His undertaking can be further explained with the help of the history of detective fiction. Here, we are not in the realm of whodunits, of mystery plots and explanations; we are unmistakably in the company of the analytic detective (see John T. Irwin) for whom, paraphrasing Borges, the mystery itself is always more impressive than the solution. The methodology used by Bond preserves the sense of mystery and is, thus, particularly satisfying. In order to help us see, he puts his photographic skills to practice through a technique borrowed from the artist Richard Prince and which consists of rephotographing parts of images, highlighting certain elements, which are doubly inscribed. He privileges particular signifiers found in the original visual documentation. This, though, is done in a different way from the approach of Blow Up’s Thomas Hemmings –Michelangelo Antonioni’s film in which a fashion photographer discovers a murder through successive darkroom enlargements. Psychoanalysis shows us that the seemingly unimportant is key, that the things at the margins contain decisive clues, that the details matter hugely. Thus, this is what Bond concentrates on explicitly, rather than by chance. After all, time and focus are of essence in murders, even if, this time, we arrived too late (p. 1).
The relationship between what we see and what Bond tells us is fascinating. It is a wild analysis, a curious but quite accurate interpretation. The development of the narrative follows the structure of many popular forensic TV shows, where data, the privileged signifier, is found, then analyzed with the help of the Lacanian frame, to finally return to the context of the case. It all makes sense in the end and we wonder why we did not see it on the original photograph, the one taken by the forensic detective. I think, however, that more could have been done with Bond’s rephotographs. I will not fall into the trap he warns us about, that of talking about the aesthetic qualities of crime scene photographs –although these are evident–, but surely there is something uncanny, almost déjà vu but not quite about having the original image next to the details highlighted by the photographer. The look and clarity ensuing from the brutal flash photography used by forensic experts in which nothing hides calls forth interpretation but, if displayed differently, the reflexive and transferential qualities of the work could be brought out further in the reader. This is what makes us go back to detective stories time and time again, even if we know where the purloined letter is hidden. A visual manual demands a more visual output, and the clues are found precisely in the sources he cites, in Mandel and Sultan’s work and, most certainly in Calle’s photo-books. The images Bond produced are much more than a tool for training the eye to look. They are, in themselves, mysteries.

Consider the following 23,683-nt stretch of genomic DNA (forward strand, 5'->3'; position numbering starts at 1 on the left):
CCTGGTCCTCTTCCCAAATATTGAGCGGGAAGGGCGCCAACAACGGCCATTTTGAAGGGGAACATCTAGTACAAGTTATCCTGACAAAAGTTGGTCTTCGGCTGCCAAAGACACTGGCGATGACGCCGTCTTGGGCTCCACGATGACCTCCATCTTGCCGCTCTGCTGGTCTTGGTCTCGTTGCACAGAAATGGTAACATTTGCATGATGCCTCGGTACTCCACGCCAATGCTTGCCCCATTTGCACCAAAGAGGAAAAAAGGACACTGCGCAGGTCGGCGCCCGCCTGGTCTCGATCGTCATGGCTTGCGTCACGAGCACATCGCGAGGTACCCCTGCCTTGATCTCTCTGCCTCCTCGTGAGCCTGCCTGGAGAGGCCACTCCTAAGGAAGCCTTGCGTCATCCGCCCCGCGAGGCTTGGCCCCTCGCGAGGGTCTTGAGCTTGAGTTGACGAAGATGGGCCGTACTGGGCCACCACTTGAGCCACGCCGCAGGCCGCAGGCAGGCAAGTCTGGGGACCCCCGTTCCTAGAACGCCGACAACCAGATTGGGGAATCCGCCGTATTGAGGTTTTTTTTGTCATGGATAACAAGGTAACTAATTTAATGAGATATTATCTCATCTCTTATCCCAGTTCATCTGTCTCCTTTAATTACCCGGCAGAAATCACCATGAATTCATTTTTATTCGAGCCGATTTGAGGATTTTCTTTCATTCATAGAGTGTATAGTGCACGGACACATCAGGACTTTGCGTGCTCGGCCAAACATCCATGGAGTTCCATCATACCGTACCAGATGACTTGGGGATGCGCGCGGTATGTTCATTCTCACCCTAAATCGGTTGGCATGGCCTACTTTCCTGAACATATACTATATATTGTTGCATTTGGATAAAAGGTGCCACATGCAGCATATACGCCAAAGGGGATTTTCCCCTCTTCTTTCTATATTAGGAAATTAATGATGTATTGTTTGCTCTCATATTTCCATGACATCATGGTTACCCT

Ginzburg, C (1980) Morelli, Freud and Sherlock Holmes: Clues and Scientific Method. History Workshop, No. 9, Spring, pp. 5-36.
Irwin, J. T. (1994) The Mystery to a Solution: Poe, Borges and the Analytical Detective Story. Baltimore: Johns Hopkins University Press.
Rabaté, J-M (2007). Given, 1º Art 2º Crime: Modernity, Murder and Mass Culture. Brighton: Sussex Academic Press
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With thanks to the lovely Beatriz Olabarrieta for sending me these astonishing images. So mysterious, so evocative! Well, I guess I would say that given my practice but I have spent a long while trying to figure out what goes on in the picture plain, only to be sucked in by the photograph. It is a feeling I love, so I will try to make it to the show. Nice references too: Atget, Surrealism and Chanel.
Paradise Row Gallery
74 Newman Street
London W1T 3EL
AVENUE DES GOBELINS
18 NOVEMBER – 23 DECEMBER 2011
Borrowing its title from one of Eugene Atget’s iconic photographs of Parisian shop fronts, Avenue des Gobelins is a meditation on the mystical, ritual nature of material desire and consumption. The central work of this exhibition is a slide-loop projection, The Consumystic. By double and triple-exposing the film, Gluzberg adopts the analogue photographic techniques of the Surrealists to produce a mesh of consumer signs and spaces: the black gleaming lacquer of Chanel, reconfigured by the chaos of a Saturday afternoon at Primark.